Climate Action

‘No evidence’ to question the scientific consensus on climate change

A new government report has defended the scientific consensus on climate change in light of the 2009 ‘climategate’ affair, but says lessons must be learnt with regards to Freedom of Information Act requests for scientific data.

  • 09 May 2011
  • Websolutions

A new government report looking at the investigations into the ‘climategate’ email affair has found “no evidence to question the scientific basis of human influence on the climate”

The report states: “After two independent reviews, and two reviews by the Science and Technology Committee, we find no evidence to question the scientific basis of human influence on the climate.”

Government Chief Scientific Adviser, Professor Sir John Beddington, has also stated: “the general issues on overall global temperature, on sea level and so on, are all pretty unequivocal”.

The government report, which was published on Friday (6 May), was looking at the investigations into the 2009 ‘climategate’ affair, in which emails from the University of East Anglia’s climate research centre were published online.

These emails were published shortly before the UN’s COP15 climate summit in Copenhagen and massively dented public trust in climate science.

The relative lack of progress made by world leaders at this summit is widely attributed to the publication of these emails.

Despite judging the science behind climate change to be intact, the report is critical of UEA’s handling of freedom of information requests: “We are concerned that the Independent Climate Change E-mails Review did not fully investigate the serious allegation relating to the deletion of e-mails. We find it unsatisfactory that we are left with a verbal reassurance from the Vice-Chancellor that the e-mails still exist.”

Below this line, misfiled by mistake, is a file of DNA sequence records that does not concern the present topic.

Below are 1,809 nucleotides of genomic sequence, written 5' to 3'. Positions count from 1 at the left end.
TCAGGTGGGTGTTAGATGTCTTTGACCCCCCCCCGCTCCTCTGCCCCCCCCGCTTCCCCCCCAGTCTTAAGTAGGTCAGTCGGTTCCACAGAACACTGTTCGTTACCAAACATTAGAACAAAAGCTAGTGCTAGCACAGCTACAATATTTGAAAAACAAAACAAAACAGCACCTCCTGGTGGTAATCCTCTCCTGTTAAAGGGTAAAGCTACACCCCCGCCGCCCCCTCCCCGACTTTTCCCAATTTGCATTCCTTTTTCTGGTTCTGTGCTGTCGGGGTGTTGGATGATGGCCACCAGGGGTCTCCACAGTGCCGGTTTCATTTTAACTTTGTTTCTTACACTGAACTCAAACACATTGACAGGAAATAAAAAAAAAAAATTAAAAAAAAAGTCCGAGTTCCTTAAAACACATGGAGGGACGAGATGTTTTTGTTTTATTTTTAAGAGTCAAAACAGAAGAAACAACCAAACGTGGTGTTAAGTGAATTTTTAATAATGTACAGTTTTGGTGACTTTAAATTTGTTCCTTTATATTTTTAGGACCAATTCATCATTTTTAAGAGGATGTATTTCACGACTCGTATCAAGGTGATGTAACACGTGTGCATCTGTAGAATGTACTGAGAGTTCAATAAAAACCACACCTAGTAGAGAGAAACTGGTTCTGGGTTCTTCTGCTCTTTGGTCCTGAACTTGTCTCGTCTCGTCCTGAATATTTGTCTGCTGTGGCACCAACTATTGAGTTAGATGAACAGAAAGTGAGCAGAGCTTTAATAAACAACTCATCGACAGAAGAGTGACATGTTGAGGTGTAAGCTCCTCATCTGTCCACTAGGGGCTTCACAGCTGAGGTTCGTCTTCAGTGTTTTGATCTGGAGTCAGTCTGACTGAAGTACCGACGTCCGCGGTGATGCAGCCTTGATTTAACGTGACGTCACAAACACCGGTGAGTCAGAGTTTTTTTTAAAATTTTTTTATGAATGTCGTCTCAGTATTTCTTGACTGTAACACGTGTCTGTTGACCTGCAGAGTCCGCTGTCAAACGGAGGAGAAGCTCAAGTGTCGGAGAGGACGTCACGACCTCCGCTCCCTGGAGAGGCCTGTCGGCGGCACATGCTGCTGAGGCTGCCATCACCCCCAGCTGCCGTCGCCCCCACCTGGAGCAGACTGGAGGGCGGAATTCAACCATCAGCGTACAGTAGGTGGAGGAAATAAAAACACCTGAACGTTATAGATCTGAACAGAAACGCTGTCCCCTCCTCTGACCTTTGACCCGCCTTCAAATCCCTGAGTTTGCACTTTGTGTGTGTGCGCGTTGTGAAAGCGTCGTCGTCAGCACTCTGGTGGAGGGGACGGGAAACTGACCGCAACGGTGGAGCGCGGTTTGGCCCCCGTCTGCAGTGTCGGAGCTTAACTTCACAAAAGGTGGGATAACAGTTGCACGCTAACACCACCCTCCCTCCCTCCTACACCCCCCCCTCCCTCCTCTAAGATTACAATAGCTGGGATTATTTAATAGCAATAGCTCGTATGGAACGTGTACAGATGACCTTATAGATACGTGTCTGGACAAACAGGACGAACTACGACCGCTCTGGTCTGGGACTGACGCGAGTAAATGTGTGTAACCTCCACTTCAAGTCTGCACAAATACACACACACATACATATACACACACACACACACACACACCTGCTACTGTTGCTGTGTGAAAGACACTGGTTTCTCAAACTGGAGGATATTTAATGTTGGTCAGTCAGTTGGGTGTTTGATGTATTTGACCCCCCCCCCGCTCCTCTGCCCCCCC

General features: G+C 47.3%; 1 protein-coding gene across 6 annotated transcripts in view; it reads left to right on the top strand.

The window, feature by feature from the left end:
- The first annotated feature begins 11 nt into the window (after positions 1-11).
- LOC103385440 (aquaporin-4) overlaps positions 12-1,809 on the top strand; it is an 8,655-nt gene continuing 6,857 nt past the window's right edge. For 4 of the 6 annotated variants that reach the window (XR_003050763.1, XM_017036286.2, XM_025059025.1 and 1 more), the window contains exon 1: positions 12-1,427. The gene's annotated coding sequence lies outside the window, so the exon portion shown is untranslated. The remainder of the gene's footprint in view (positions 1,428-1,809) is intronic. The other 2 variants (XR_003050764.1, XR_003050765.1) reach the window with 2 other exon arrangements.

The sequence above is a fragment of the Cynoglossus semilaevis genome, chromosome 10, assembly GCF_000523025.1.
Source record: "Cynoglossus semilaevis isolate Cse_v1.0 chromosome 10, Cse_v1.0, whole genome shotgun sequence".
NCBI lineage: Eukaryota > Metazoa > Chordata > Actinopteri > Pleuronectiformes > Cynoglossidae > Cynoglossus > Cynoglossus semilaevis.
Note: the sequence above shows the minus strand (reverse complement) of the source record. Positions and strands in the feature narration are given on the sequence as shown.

However, the report argues that this is part of a wider problem in science with relation to the Freedom of Information Act.

“The ICO [Information Commissioner’s Office] also working with the Higher Education sector, the Government Chief Scientific Adviser and the Royal Society to consider what further guidance should be developed on scientific research and FOI. The ICO aims to produce new guidance by September.”

"A set of common data access principles is being developed across the research councils: these principles start with a presumption in favour of openness and transparency, whilst ensuring appropriate protection and safeguards are in place to protect commercially sensitive and personal data".

While the scientific consensus has emerged from the ‘climategate’ affair unscathed, the public’s trust certainly has not.

The UK government recognises that openness is the only way to rebuild this trust and is taking steps to ensure that no such crisis could occur again in the future.

Image: Trodel | flickr

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